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I am trying to implement something similar to this: https://youtu.be/nbMfb0dIvYc?t=4m27s

Basically, the idea is that the microcontroller (a Wemos D1 Mini in my case) is powered up by an external switch. As soon as it starts up, it sets up a MOSFET so that it can keep its power connection until it finishes whatever job it is set up to do. In the end, it "kills itself" by cutting of the power through the MOSFET.

The problem? The original design uses a P-channel MOSFET. Since I had no P-channels on hand, I tried to implement something using an N-channel MOSFET (IRZL34N). Here is my schematic:

enter image description here

However, no matter what pin I tried to use to control the MOSFET, there is always some residual voltage on the pin. For example, using D8, I'm getting about 2.2V on the pin (and the MOSFET gate) - enough to keep the MOSFET open.

Now according to the Wemos D1 Mini Schematic, that pin only has an external pull-down resistor. So whatever current makes it through does so through the internal ESP8266 circuitry. And I have no idea what the schematic is (and even if I could find it, I would probably not be able to understand it :) ).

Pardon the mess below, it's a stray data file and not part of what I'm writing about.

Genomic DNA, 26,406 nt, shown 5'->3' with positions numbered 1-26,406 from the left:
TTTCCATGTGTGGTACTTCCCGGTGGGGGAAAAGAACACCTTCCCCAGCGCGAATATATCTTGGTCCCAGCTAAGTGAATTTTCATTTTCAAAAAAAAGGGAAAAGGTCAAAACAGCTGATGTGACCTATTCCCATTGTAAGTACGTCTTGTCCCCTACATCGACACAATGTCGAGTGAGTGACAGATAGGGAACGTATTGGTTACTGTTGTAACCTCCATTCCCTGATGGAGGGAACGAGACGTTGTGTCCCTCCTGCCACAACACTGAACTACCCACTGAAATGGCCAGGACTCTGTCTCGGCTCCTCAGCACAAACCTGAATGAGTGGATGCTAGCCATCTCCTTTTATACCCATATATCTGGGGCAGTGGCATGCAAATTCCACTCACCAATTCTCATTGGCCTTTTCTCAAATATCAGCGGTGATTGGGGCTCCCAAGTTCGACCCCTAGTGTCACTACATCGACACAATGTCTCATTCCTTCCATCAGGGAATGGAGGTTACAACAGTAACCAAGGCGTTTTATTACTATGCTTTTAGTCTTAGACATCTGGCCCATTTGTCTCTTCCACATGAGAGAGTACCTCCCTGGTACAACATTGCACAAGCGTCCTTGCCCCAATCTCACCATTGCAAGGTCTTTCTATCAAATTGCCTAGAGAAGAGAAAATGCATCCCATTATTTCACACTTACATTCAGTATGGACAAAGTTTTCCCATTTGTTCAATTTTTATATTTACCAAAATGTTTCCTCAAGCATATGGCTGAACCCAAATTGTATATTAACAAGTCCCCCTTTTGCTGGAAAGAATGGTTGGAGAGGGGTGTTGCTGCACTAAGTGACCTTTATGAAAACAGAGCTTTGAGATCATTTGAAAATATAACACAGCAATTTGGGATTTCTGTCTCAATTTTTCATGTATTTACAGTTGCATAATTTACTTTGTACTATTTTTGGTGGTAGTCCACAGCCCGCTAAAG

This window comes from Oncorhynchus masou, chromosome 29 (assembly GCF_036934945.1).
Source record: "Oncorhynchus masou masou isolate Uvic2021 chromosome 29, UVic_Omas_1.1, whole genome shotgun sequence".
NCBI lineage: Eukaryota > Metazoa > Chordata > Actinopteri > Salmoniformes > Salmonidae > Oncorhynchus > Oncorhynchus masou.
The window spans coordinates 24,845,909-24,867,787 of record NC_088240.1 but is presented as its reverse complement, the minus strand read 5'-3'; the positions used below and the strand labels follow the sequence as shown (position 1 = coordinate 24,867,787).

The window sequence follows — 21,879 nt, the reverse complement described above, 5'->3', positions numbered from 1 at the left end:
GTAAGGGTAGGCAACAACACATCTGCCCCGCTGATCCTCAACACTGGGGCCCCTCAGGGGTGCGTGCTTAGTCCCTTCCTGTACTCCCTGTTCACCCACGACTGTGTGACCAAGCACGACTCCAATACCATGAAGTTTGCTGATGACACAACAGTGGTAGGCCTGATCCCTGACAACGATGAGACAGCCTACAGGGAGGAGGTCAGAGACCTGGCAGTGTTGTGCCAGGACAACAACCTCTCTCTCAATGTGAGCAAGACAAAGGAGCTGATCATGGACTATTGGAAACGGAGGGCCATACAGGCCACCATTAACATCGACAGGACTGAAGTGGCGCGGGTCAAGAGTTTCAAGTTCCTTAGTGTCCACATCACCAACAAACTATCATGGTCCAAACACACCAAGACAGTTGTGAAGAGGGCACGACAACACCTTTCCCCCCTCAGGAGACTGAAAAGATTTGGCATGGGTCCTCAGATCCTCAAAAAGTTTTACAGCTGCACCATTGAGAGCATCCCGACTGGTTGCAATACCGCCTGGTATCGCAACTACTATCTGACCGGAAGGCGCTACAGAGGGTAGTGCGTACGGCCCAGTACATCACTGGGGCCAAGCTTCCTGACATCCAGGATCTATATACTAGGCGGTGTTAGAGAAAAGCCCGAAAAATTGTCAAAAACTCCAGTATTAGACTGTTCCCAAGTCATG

Anyway, to make a long story short - is there any way to implement this using low-side switching (with an N-channel)? Or is my time better spent just going out and buying a P-channel MOSFET?

I did find another similar question on the site - but the only solution there is... well... "use a P-channel"! :)

Thank you!

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    \$\begingroup\$ I think this is inevitable; you are breaking the ground connection to the MCU and still expecting it to hold the gate low... how exactly? All the leakage from +5V through the micro ends up across R1. If you have 2 NMOS FETs you could have the MCU command a gate high for "off" (making an inverter to control the gate of this one). Details left sa an exercise... \$\endgroup\$ – Brian Drummond May 4 '18 at 9:18
  • \$\begingroup\$ I was expecting the MCU to at least leave the gate floating (so that the pull-down resistor can pull it to ground). However, that does not seem to be the case. I will try to build the circuit you suggested, and see how that works - thank you! \$\endgroup\$ – Bogd May 4 '18 at 9:50
  • \$\begingroup\$ Based on @BrianDrummond's suggestion, I went ahead and bought a P-channel MOSFET. That created a whole new set of questions - but rather than completely change this question (including the title :) ), I decided to ask a new one. So see here for the rest of the story: electronics.stackexchange.com/questions/372589/… \$\endgroup\$ – Bogd May 5 '18 at 19:21
  • \$\begingroup\$ @BrianDrummond - if you post your comment as an answer, I will gladly accept it. Once again, thank you for your help! \$\endgroup\$ – Bogd May 8 '18 at 11:24
  • \$\begingroup\$ The PMOS approach introduces an exactly symmetrical problem, as well explained by anrieff. I can't do better than that answer. \$\endgroup\$ – Brian Drummond May 8 '18 at 11:45

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